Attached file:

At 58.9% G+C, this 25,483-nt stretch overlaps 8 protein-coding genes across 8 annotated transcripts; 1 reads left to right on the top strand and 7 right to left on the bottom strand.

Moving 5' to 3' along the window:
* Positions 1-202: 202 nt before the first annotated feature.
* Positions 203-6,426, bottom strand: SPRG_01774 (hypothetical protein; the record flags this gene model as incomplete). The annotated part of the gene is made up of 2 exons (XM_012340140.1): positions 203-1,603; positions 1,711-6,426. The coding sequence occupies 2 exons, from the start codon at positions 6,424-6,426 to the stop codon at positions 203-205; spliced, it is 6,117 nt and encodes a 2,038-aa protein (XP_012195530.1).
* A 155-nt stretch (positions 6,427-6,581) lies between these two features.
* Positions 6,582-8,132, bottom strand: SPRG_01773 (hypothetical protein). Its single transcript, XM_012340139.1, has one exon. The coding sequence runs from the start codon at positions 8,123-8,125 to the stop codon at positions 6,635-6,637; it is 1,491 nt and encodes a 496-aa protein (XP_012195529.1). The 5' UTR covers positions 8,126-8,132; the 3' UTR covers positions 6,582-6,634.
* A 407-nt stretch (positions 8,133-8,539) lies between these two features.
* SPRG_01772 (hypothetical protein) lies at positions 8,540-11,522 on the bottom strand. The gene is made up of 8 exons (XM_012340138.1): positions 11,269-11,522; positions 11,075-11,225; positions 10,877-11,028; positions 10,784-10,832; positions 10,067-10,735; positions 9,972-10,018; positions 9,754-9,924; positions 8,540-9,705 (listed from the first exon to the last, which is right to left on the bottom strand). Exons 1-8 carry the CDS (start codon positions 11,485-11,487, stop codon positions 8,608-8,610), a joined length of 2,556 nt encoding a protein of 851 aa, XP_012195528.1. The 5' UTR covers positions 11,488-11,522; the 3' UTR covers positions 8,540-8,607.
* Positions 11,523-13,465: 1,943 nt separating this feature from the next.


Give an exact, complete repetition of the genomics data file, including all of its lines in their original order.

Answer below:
At 58.9% G+C, this 25,483-nt stretch overlaps 8 protein-coding genes across 8 annotated transcripts; 1 reads left to right on the top strand and 7 right to left on the bottom strand.

Moving 5' to 3' along the window:
* Positions 1-202: 202 nt before the first annotated feature.
* Positions 203-6,426, bottom strand: SPRG_01774 (hypothetical protein; the record flags this gene model as incomplete). The annotated part of the gene is made up of 2 exons (XM_012340140.1): positions 203-1,603; positions 1,711-6,426. The coding sequence occupies 2 exons, from the start codon at positions 6,424-6,426 to the stop codon at positions 203-205; spliced, it is 6,117 nt and encodes a 2,038-aa protein (XP_012195530.1).
* A 155-nt stretch (positions 6,427-6,581) lies between these two features.
* Positions 6,582-8,132, bottom strand: SPRG_01773 (hypothetical protein). Its single transcript, XM_012340139.1, has one exon. The coding sequence runs from the start codon at positions 8,123-8,125 to the stop codon at positions 6,635-6,637; it is 1,491 nt and encodes a 496-aa protein (XP_012195529.1). The 5' UTR covers positions 8,126-8,132; the 3' UTR covers positions 6,582-6,634.
* A 407-nt stretch (positions 8,133-8,539) lies between these two features.
* SPRG_01772 (hypothetical protein) lies at positions 8,540-11,522 on the bottom strand. The gene is made up of 8 exons (XM_012340138.1): positions 11,269-11,522; positions 11,075-11,225; positions 10,877-11,028; positions 10,784-10,832; positions 10,067-10,735; positions 9,972-10,018; positions 9,754-9,924; positions 8,540-9,705 (listed from the first exon to the last, which is right to left on the bottom strand). Exons 1-8 carry the CDS (start codon positions 11,485-11,487, stop codon positions 8,608-8,610), a joined length of 2,556 nt encoding a protein of 851 aa, XP_012195528.1. The 5' UTR covers positions 11,488-11,522; the 3' UTR covers positions 8,540-8,607.
* Positions 11,523-13,465: 1,943 nt separating this feature from the next.